Unlike other crosstalk performers who always have the script ready before the show, Wang and Miao only write an outline and perform it directly on stage to see the response from the audience. "This method has prompted a lot of inspiration," said Miao. "Sitting in a small closed room and racking our brains is not a great way for funny material to come about."

Compared to many young comedians who like to use familiar online jokes, Miao and Wang's comedy is based on Chinese literature, particularly well-known folk tales.

"We don't avoid online jokes when we perform in our own theaters, but rather than copy the whole thing we prefer to borrow the idea and structure behind those jokes," Miao said. "Traditional xiangsheng is the result of 100 years of accumulation and improvement, and classics can still be performed even after 10 or 20 years."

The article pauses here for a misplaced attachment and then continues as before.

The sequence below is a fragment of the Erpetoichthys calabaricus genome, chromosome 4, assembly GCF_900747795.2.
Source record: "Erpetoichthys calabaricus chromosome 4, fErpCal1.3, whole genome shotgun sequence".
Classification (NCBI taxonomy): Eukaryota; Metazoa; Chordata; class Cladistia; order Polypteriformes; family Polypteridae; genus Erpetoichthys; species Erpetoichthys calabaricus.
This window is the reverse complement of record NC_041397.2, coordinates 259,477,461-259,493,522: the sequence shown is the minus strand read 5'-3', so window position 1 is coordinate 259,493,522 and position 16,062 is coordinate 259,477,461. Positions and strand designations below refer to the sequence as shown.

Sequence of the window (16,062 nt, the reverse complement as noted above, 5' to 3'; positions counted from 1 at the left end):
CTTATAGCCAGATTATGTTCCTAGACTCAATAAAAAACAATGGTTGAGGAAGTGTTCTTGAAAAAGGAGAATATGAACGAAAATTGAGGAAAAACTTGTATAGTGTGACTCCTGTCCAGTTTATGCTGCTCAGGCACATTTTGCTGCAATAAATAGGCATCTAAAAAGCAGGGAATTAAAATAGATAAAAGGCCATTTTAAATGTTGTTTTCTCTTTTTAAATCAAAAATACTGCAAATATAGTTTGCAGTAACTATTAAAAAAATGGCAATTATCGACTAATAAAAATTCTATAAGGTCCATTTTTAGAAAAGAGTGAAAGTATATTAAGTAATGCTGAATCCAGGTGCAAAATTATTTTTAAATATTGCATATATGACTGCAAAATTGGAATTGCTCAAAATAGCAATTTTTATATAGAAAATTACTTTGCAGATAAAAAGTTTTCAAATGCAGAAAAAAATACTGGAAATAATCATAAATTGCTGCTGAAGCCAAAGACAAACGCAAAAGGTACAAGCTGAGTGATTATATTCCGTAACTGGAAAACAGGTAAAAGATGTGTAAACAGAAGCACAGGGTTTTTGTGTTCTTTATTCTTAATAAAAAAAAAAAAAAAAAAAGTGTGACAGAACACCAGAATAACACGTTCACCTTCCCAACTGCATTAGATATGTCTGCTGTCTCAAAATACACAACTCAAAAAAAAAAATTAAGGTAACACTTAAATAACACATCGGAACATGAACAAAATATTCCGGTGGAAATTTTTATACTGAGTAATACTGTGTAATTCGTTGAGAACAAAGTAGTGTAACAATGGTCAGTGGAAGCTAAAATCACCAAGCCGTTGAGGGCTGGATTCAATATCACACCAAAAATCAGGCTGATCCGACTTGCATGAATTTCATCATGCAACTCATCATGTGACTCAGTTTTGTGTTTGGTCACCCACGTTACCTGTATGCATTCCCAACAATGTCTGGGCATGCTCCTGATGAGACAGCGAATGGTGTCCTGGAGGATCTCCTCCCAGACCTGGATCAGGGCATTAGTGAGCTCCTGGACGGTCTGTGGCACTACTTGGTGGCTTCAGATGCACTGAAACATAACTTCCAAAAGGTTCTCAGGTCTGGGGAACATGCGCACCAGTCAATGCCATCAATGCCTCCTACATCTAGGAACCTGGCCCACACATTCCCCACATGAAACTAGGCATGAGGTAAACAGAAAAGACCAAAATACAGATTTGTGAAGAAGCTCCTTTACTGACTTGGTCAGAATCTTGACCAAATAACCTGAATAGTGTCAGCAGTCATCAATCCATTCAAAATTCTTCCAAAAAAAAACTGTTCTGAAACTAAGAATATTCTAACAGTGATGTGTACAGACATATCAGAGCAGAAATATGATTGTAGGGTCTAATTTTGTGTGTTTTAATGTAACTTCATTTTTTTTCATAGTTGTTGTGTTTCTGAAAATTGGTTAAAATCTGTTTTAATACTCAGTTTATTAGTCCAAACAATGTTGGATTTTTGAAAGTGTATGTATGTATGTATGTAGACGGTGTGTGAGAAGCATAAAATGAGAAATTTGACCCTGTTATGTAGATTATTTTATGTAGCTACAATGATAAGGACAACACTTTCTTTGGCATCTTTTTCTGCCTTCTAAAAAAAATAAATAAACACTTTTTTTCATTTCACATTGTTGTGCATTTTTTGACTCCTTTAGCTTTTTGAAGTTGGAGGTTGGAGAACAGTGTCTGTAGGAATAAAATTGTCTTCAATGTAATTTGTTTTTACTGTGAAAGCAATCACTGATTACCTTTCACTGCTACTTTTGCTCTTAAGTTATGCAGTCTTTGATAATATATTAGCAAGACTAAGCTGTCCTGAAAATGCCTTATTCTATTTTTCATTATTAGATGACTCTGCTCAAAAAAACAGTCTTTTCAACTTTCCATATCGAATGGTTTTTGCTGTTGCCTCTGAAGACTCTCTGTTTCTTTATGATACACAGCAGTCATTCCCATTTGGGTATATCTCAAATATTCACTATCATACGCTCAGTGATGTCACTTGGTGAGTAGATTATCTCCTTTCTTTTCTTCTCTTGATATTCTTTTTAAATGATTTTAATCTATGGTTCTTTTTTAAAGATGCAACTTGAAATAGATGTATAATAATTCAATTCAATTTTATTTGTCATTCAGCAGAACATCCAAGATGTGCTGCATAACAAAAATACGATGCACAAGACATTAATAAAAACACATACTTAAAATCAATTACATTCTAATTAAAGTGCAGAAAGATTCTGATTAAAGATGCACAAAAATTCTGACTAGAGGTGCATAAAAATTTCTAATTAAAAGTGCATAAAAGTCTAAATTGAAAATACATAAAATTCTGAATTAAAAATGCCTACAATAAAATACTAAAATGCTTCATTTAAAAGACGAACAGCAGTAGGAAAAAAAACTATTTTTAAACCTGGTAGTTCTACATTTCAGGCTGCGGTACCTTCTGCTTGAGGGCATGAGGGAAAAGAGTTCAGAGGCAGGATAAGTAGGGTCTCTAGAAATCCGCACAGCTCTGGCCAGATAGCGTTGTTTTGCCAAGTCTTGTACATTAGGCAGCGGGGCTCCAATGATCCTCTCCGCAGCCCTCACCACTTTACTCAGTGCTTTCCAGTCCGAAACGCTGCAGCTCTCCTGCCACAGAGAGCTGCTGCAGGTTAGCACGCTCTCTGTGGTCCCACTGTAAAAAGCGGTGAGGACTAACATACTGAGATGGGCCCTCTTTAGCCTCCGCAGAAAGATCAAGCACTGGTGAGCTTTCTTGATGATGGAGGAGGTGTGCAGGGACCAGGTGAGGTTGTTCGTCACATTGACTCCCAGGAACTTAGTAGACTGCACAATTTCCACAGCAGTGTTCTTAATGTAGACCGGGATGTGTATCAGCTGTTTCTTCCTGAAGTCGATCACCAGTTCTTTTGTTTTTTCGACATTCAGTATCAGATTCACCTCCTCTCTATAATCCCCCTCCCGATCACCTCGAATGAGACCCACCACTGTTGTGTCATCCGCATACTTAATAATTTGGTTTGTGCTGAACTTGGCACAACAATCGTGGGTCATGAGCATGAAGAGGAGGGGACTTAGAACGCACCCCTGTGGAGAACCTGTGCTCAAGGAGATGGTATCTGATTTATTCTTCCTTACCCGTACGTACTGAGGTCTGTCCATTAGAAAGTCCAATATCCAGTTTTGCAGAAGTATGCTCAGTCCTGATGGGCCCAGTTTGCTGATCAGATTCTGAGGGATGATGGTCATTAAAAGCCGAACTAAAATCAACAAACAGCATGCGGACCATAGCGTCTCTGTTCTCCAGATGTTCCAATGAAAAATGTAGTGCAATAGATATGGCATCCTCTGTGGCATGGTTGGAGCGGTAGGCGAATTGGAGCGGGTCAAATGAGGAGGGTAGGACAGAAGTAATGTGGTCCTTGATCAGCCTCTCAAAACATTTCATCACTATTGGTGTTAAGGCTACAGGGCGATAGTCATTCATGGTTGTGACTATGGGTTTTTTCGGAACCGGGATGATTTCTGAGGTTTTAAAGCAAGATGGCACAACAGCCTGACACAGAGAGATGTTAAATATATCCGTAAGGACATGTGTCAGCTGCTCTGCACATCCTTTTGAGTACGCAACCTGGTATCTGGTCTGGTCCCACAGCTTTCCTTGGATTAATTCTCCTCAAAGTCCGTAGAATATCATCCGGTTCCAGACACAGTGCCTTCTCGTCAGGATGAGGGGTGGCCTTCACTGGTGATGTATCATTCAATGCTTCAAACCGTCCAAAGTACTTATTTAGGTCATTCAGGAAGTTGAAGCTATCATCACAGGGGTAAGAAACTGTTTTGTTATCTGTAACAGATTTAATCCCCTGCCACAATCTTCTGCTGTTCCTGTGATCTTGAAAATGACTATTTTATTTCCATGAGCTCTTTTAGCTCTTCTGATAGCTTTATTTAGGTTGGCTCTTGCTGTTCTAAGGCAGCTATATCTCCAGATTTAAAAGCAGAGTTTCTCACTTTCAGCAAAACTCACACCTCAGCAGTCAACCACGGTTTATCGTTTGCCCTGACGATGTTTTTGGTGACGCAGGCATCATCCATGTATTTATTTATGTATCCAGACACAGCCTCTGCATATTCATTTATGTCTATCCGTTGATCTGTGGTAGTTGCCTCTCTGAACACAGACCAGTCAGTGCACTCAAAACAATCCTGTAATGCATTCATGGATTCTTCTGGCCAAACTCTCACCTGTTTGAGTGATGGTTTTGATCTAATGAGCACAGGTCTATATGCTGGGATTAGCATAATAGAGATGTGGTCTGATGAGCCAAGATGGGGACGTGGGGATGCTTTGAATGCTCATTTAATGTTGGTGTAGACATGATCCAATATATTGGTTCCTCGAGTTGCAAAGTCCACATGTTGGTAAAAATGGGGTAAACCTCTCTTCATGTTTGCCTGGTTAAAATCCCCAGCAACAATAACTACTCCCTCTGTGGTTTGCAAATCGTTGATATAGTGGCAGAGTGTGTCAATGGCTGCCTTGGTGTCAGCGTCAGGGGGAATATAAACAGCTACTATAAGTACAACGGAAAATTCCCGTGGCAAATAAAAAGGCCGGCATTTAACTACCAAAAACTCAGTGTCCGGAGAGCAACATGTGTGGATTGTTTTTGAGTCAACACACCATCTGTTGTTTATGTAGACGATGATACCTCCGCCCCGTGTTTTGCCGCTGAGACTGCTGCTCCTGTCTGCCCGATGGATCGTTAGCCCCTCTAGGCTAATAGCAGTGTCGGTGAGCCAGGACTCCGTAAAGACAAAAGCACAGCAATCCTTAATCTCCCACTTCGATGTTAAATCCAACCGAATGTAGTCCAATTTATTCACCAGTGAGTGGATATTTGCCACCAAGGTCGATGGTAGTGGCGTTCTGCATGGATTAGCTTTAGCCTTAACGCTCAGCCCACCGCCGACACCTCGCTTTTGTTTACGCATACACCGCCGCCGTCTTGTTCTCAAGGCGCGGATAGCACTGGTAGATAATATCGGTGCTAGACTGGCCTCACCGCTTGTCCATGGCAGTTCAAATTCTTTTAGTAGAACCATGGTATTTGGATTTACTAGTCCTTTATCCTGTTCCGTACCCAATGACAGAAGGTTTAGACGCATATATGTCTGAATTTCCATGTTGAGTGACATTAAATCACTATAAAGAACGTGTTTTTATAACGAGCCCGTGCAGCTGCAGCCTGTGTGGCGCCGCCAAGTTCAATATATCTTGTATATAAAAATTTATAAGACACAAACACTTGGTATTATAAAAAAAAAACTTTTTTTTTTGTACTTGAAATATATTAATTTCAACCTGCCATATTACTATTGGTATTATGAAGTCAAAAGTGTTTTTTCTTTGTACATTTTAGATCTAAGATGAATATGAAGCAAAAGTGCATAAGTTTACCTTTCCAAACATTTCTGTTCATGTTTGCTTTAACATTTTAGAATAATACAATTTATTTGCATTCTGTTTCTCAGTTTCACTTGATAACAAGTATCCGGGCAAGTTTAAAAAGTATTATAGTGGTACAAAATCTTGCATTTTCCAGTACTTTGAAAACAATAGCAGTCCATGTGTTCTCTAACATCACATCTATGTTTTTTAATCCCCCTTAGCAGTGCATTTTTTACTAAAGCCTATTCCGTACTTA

Based in Shaanxi, Miao and Wang said they wanted to show a crosstalk style that is different with that commonly seen in Beijing and Tianjin, which are considered to be the center of this art in China.

"The personality and culture of Shaanxi is shrewd and fierce, thus audiences there prefer fast-paced comedy," said Miao. "This differs from Beijing and Tianjin audiences who enjoy more foreshadowing before revealing the punchline."

Xi'an used to be one of the top xiangsheng centers in China but later experienced a decline. "That's why we like to say we are 'revitalizing' northwest China's xiangsheng instead of 'developing' it," said Miao.